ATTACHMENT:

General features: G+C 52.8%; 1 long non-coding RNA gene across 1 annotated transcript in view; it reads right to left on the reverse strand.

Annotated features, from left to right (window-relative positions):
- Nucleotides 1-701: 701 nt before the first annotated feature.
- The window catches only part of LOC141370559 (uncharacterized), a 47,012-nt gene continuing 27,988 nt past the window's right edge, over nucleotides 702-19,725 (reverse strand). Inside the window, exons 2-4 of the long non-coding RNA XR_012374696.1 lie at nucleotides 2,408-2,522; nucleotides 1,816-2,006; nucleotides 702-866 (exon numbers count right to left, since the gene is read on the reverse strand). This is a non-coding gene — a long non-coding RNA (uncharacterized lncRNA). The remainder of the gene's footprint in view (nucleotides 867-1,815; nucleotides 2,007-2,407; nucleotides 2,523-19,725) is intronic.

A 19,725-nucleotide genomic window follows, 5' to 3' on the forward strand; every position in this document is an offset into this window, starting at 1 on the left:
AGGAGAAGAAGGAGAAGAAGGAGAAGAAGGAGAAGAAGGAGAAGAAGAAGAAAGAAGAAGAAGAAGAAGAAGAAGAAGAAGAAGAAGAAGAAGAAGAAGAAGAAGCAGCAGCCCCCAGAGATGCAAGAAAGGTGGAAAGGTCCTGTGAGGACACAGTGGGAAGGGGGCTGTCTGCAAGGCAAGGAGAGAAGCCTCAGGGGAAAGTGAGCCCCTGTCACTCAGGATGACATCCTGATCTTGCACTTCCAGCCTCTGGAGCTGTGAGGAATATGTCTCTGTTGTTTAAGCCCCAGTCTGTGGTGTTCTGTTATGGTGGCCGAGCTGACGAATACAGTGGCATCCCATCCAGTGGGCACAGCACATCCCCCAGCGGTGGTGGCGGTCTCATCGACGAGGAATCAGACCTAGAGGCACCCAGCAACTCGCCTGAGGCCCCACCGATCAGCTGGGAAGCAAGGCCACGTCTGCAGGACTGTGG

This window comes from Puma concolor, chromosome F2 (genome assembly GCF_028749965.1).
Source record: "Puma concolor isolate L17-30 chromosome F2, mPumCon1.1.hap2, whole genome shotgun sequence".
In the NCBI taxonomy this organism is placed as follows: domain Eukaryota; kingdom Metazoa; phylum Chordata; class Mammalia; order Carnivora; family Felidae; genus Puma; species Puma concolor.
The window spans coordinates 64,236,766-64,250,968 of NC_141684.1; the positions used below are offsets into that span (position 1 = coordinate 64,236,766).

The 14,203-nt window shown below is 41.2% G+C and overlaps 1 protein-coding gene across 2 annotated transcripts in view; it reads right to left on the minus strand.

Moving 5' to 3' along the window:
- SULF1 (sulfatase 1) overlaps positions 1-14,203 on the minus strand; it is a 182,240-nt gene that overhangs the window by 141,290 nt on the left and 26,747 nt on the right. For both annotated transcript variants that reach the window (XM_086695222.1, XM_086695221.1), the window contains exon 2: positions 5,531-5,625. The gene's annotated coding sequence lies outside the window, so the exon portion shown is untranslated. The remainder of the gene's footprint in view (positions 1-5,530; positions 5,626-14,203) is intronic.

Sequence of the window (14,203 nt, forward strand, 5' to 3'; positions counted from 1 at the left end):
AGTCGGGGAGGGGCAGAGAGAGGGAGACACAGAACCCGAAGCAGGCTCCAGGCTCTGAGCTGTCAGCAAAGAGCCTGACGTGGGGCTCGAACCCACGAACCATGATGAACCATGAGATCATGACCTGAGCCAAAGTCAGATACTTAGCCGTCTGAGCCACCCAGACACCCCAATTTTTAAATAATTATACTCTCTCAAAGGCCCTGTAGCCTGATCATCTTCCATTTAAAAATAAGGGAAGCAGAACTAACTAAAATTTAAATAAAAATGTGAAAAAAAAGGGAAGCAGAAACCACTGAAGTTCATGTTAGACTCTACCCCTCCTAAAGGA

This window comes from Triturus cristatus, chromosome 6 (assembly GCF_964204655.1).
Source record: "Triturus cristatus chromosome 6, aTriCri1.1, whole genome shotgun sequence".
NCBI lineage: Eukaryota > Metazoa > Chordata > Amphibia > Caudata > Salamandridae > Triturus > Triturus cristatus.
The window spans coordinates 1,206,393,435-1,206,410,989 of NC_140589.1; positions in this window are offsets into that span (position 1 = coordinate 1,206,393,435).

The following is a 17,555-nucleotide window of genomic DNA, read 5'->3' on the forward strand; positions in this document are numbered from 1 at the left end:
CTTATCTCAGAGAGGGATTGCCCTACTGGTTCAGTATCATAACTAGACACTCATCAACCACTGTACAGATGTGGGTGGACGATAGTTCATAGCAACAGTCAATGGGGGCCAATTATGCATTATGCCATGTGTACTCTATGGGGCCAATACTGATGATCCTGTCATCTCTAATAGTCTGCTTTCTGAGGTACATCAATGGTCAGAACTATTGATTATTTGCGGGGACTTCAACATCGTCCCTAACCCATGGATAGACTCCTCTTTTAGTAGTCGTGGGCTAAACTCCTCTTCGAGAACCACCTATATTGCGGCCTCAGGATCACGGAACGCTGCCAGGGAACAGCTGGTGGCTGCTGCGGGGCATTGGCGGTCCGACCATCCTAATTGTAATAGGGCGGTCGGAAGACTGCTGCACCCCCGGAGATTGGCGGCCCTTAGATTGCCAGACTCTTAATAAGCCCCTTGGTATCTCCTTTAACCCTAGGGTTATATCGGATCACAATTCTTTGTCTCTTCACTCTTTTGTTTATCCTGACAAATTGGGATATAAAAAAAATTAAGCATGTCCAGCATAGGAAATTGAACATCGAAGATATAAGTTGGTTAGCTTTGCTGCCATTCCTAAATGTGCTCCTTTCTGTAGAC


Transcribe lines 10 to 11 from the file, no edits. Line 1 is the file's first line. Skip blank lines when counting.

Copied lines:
The window spans coordinates 64,236,766-64,250,968 of NC_141684.1; the positions used below are offsets into that span (position 1 = coordinate 64,236,766).

The 14,203-nt window shown below is 41.2% G+C and overlaps 1 protein-coding gene across 2 annotated transcripts in view; it reads right to left on the minus strand.